Empowering Afghan Women
Afghan women as agents of change
Since helping to topple the Taliban in late 2001, the United States has spent over one trillion dollars on the war in Afghanistan. The situation on the ground is undoubtedly complex and the seemingly unending conflict has produced profound pain and placed tremendous burden on Afghan women. And yet the women of Afghanistan are far more than voiceless victims. They are resilient agents of change who in spite of unimaginable hardship continue to actively transform and rise above their suffering. As we work for sustainable solutions in Afghanistan, it is vital that we prioritize the empowerment of Afghan women, for their success is a key component of lasting peace in the region. According to the largest data set on the status of women in the world to date countries where women are more empowered are less likely to experience civil conflict or to go to war with their neighbors. “Gender equality is a stronger predictor of a state’s peacefulness than its level of democracy, predominant religion, or gross domestic product (GDP).”
Training women in the Minaret Displaced Persons Camp
The Karadah Project has partnered with The Women’s Education for a Better Tomorrow Organization (WEBTO), an Afghan women-founded nonprofit working hard to support the women of Herat. A UN World Food Program Grant provides the women with food rations to feed themselves and their families as they go through the six-month program.
Nafeesa, a 26-year old woman in the program, began taking the carpet weaving classes four months ago. She shared that she began participating because her husband is addicted to drugs and she must care for her four little boys. “I learned many things from the carpet weaving classes. I now know how to weave the carpet and it helps me to not have to leave my children to go clean homes. I am coming to these classes to learn skills so that I can help my family,” Nafessa shares.
She continues, “We now have an income to buy rice and oils. We learn these skills and get food vouchers. These skills enable us to stay and work at home where we can care for our children. Before the program, we worked in the houses as cleaners and earned very little money. After joining these classes, we can now help our children and save. Thank you for bringing a change in my life!”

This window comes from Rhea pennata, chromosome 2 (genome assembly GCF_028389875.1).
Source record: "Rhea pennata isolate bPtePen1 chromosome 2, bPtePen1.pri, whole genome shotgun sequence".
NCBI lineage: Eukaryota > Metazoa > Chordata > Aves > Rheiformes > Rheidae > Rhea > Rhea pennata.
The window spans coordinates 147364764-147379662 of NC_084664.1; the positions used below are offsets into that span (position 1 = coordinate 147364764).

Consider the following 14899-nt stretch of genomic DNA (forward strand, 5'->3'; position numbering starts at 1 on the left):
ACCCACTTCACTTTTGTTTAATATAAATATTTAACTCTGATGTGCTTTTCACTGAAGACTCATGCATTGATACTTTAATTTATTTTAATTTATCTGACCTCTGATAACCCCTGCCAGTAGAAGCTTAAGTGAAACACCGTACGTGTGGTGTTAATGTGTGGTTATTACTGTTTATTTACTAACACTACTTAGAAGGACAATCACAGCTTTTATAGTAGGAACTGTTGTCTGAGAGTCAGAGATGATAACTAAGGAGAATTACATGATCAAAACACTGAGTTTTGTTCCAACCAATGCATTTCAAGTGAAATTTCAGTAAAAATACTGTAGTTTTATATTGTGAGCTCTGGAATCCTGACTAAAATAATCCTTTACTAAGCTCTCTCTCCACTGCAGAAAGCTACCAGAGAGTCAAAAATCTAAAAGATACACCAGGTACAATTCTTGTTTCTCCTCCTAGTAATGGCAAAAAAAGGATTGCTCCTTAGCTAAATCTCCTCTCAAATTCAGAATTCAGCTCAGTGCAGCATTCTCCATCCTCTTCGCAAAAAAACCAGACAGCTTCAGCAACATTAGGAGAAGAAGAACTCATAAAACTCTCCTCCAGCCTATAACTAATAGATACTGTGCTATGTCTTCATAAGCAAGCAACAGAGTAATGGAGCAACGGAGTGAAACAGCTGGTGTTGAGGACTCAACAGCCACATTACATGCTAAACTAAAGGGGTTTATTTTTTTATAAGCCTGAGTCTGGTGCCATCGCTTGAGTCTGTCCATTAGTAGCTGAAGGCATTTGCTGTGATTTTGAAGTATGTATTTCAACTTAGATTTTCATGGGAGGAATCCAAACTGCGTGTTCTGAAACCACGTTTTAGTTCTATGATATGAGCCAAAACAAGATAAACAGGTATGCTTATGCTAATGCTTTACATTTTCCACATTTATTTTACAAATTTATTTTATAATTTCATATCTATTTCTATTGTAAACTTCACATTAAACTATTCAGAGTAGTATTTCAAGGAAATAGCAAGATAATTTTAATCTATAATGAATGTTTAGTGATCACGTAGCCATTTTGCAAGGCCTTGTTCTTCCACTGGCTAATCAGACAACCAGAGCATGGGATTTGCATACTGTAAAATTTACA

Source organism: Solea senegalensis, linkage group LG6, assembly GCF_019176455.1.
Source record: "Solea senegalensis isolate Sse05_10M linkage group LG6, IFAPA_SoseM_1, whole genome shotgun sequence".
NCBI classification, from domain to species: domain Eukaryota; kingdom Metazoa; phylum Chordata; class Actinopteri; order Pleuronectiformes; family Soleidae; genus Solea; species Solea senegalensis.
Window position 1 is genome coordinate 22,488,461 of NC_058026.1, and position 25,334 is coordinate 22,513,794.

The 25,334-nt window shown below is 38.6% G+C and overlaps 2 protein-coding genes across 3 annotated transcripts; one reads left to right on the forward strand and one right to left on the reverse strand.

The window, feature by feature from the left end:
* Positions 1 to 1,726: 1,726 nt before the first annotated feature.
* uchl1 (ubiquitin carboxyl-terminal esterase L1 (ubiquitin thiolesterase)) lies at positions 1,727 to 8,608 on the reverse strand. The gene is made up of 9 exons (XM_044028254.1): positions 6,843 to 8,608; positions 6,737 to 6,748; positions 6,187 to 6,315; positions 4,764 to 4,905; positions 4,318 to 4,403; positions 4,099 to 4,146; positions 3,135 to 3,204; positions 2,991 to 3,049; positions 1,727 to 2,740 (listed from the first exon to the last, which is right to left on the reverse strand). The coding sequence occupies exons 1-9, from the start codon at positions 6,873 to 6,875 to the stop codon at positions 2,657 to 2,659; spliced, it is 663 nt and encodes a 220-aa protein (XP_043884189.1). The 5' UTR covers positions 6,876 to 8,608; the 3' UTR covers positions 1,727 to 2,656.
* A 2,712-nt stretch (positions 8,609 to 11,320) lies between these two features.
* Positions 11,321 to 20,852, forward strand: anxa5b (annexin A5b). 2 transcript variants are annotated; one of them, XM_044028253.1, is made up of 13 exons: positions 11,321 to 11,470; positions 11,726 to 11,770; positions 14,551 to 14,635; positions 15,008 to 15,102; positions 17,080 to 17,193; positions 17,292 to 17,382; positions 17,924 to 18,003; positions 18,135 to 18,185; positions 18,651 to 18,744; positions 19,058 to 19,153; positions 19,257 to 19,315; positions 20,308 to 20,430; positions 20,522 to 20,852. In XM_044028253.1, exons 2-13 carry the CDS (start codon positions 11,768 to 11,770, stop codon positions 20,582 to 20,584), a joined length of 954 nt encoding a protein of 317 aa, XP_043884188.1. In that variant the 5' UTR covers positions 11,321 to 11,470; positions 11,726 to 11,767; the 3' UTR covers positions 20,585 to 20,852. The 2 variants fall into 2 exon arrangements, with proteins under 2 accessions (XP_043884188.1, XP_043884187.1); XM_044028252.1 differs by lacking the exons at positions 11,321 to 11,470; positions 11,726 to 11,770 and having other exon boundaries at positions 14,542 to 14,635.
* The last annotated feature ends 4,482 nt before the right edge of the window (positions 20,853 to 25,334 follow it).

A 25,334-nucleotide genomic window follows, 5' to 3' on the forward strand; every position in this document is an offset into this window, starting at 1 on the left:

Nafeesa’s carpet weaving teacher is confident that as the women gain these skills, Afghan society will be significantly strengthened. “If their husbands are jobless, these women can support their families. Step by step the society can improve. I am an example of an Afghan woman who works. I am a widow and I have seven children. If I don’t work, who will support my family? My children go to school now because of my income.”
By participating in the training programs, many women are also building mental and emotional resilience. Kharzone, a twenty-eight-year-old woman in the tailoring class, expressed, “After attending these classes and spending time with the other women and teachers, I noticed psychological improvement. I can share my problems with the other women and get some help from them…These classes help me to feel strong by being able to work. These classes have empowered me.”
We are on a mission to eliminate poverty. You can partner with us.
After completing the training courses, many of the women hope to open a shop and directly sell their products. One hundred more women in Minaret Displaced Persons Camp need your support. For $130.00, you can provide a courageous woman like Nafeesa the skills training she needs to move out of poverty into a brighter future full of hope.
Lindsay Stanek is a M.A. candidate at The George Washington University’s Elliott School of International Affairs. She is concentrating on international security with a regional focus on the Middle East.